Tree's rapid decline sounds alarm on global warming

McClatchy NewspapersDecember 9, 2008 

A whitebark pine.

COURTESY U.S. FOREST SERVICE

WASHINGTON — The whitebark pine, a tree found in the high elevations of the western U.S. and Canada, is being killed as a consequence of global warming and should be protected as an endangered species, an environmental group formally told the Interior Department Tuesday.

If the federal government accepts the scientific arguments in a petition by the Natural Resources Defense Council, it would be the first time a wide-ranging tree has been added to the list. The NRDC also sees an endangered designation as a warning about worsening climate change.

The listing would require the government to look at a variety of options that scientists have suggested might help preserve the tree, choose what might work and spend enough money to put those ideas into practice.

Mature whitebark pines are often gnarled and twisted because they grow slowly in the tough terrain of the high mountains of California, Washington, Oregon, Idaho, Montana, Wyoming and Nevada, and in British Columbia and Alberta. It's typically found at the treeline or at somewhat lower elevations mixed with other conifers.

The whitebark pine has declined dramatically due to a triple threat — a disease called the white pine blister rust; the mountain pine beetle, which thrives in the warmer high-altitude conditions produced by the burning of fossil fuels, and forest management practices that have allowed other trees to crowd it out, the NRDC's petition said.

Warming also will limit the range of the whitebark pine, the petition said. Many live more than 500 years.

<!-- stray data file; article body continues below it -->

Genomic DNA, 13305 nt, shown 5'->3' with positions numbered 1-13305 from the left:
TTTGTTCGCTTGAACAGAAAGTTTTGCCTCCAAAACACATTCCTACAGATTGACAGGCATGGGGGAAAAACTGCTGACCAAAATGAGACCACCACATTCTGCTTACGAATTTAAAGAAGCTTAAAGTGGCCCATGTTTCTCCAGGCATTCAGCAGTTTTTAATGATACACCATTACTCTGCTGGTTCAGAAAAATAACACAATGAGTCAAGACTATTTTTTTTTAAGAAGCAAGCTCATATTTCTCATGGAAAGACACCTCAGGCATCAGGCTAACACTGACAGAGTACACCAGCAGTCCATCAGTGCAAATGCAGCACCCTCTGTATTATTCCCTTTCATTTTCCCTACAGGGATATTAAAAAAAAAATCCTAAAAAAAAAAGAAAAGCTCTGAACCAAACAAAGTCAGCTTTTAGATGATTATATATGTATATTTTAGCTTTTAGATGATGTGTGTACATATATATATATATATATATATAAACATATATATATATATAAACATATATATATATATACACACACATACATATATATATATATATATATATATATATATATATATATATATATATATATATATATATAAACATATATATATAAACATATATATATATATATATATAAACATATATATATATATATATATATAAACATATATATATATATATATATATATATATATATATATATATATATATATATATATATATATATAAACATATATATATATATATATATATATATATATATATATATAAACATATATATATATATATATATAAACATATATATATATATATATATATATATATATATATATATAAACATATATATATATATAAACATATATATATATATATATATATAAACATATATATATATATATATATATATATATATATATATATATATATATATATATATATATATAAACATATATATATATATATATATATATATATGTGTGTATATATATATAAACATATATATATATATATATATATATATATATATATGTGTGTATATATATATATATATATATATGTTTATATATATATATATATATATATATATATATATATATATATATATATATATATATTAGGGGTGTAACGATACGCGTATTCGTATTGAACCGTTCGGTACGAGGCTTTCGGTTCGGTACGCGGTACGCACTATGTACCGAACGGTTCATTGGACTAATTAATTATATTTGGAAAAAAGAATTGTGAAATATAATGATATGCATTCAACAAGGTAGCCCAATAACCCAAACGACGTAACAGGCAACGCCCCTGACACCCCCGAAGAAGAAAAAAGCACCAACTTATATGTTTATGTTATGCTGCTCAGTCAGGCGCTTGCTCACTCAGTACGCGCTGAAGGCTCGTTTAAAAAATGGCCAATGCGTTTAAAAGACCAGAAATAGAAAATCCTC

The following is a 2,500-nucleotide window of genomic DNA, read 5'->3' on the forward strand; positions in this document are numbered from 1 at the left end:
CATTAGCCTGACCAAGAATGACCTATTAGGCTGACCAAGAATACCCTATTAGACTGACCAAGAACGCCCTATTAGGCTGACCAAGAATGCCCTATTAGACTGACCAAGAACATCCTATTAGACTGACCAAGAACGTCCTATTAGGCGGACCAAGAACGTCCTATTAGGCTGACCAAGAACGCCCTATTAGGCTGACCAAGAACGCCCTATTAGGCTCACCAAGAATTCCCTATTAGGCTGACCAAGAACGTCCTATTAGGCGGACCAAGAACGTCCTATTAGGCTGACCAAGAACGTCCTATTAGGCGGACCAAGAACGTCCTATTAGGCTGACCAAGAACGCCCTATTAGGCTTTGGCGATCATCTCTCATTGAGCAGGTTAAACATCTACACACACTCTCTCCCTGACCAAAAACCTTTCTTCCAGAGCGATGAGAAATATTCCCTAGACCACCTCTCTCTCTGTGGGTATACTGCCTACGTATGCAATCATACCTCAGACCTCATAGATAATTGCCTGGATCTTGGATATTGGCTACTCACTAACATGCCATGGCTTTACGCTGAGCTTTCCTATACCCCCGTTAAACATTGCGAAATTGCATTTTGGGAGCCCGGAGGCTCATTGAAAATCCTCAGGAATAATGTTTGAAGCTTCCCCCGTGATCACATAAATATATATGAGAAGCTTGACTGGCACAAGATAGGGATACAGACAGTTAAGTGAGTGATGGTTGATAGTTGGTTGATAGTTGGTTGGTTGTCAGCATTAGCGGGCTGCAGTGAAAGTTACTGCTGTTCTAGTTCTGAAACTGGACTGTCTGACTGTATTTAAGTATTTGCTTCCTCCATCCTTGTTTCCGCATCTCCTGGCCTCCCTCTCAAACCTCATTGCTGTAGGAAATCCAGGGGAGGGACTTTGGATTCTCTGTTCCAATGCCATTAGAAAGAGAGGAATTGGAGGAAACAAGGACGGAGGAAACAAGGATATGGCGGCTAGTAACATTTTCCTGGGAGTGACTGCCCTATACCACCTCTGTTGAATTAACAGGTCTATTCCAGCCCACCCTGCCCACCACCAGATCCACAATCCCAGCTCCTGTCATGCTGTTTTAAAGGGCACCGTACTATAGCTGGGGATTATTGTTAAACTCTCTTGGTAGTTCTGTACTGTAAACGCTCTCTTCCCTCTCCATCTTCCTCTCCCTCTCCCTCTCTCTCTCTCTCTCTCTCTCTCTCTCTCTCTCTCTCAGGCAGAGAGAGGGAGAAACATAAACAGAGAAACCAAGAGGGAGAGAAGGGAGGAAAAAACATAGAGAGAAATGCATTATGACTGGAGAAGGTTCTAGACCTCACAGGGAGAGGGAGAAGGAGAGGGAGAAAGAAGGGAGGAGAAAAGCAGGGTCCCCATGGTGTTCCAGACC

"It's kind of a wakeup call about the scope of the problems we're going to be facing," said NRDC scientist Sylvia Fallon, an ecologist who was one of the authors of the petition. "All of the pieces of the ecosystem it holds together will also be affected by its loss."

The whitebark pine stabilizes the soil and shades the snow, providing water over longer periods for other plants. Grizzly bears, smaller mammals and birds eat its seeds, and elk, grouse and other mountain animals find shelter beneath it.

The tree has been declining in numbers for 50 years. In recent years, climate change has started to make the threats worse, due to shorter periods of cold that kill the beetle and extended periods in which the trees are exposed to spores from the blister rust, Fallon said.

Different forms of fire management might help the tree. The whitebark pine thrives in areas opened up by fires, but firefighting in the West has created more mature forests over larger areas. And while natural fires can be good for the tree, fire also can be an unnatural threat with changes in climate leaving drier forests, Fallon said.

The petition argued that the current extent of the losses of whitebark pines and the future threat of continued global warming put the tree at risk. Under the law, a species is considered endangered if it is in danger of extinction in all or a significant portion of its range.

Fallon said that early studies show that a small percentage of the trees might have some defense to the beetle. If scientists can find a way to control the beetle, planting resistant trees might make sense, she said.

The Interior Department secretary and the department's Fish and Wildlife Service have 90 days after receiving the petition to determine whether the tree is threatened or endangered. The period spans the presidential transition. The whole process would take two years.

Fallon said the timing of the petition had nothing to do with change at the White House. NRDC's Montana office had been studying the threats for a long time, she said.

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McClatchy Newspapers 2008

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